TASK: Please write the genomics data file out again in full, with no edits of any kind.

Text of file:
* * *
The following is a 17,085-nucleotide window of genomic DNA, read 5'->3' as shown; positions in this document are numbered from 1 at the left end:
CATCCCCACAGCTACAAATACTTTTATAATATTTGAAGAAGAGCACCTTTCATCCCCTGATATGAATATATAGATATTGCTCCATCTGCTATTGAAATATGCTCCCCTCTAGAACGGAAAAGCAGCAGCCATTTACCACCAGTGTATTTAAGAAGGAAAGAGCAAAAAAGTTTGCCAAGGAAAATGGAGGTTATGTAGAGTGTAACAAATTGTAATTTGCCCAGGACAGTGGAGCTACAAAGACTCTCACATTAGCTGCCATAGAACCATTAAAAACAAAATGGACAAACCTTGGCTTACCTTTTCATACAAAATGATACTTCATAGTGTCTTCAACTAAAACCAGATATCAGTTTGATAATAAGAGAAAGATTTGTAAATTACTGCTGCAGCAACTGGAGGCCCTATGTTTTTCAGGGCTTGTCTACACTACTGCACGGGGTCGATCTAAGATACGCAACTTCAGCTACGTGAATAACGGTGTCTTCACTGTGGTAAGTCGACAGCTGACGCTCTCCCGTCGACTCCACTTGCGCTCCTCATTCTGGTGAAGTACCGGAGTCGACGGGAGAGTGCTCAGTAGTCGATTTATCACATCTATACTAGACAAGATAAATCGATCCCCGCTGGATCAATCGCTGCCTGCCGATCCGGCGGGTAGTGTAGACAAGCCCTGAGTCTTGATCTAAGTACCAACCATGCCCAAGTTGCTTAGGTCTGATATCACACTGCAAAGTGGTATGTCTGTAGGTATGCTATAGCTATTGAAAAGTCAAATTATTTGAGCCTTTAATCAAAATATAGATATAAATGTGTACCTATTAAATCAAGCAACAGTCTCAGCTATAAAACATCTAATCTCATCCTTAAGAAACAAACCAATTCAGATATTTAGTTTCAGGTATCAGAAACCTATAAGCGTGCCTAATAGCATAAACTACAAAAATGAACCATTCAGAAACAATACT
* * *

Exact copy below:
The following is a 17,085-nucleotide window of genomic DNA, read 5'->3' as shown; positions in this document are numbered from 1 at the left end:
CATCCCCACAGCTACAAATACTTTTATAATATTTGAAGAAGAGCACCTTTCATCCCCTGATATGAATATATAGATATTGCTCCATCTGCTATTGAAATATGCTCCCCTCTAGAACGGAAAAGCAGCAGCCATTTACCACCAGTGTATTTAAGAAGGAAAGAGCAAAAAAGTTTGCCAAGGAAAATGGAGGTTATGTAGAGTGTAACAAATTGTAATTTGCCCAGGACAGTGGAGCTACAAAGACTCTCACATTAGCTGCCATAGAACCATTAAAAACAAAATGGACAAACCTTGGCTTACCTTTTCATACAAAATGATACTTCATAGTGTCTTCAACTAAAACCAGATATCAGTTTGATAATAAGAGAAAGATTTGTAAATTACTGCTGCAGCAACTGGAGGCCCTATGTTTTTCAGGGCTTGTCTACACTACTGCACGGGGTCGATCTAAGATACGCAACTTCAGCTACGTGAATAACGGTGTCTTCACTGTGGTAAGTCGACAGCTGACGCTCTCCCGTCGACTCCACTTGCGCTCCTCATTCTGGTGAAGTACCGGAGTCGACGGGAGAGTGCTCAGTAGTCGATTTATCACATCTATACTAGACAAGATAAATCGATCCCCGCTGGATCAATCGCTGCCTGCCGATCCGGCGGGTAGTGTAGACAAGCCCTGAGTCTTGATCTAAGTACCAACCATGCCCAAGTTGCTTAGGTCTGATATCACACTGCAAAGTGGTATGTCTGTAGGTATGCTATAGCTATTGAAAAGTCAAATTATTTGAGCCTTTAATCAAAATATAGATATAAATGTGTACCTATTAAATCAAGCAACAGTCTCAGCTATAAAACATCTAATCTCATCCTTAAGAAACAAACCAATTCAGATATTTAGTTTCAGGTATCAGAAACCTATAAGCGTGCCTAATAGCATAAACTACAAAAATGAACCATTCAGAAACAATACT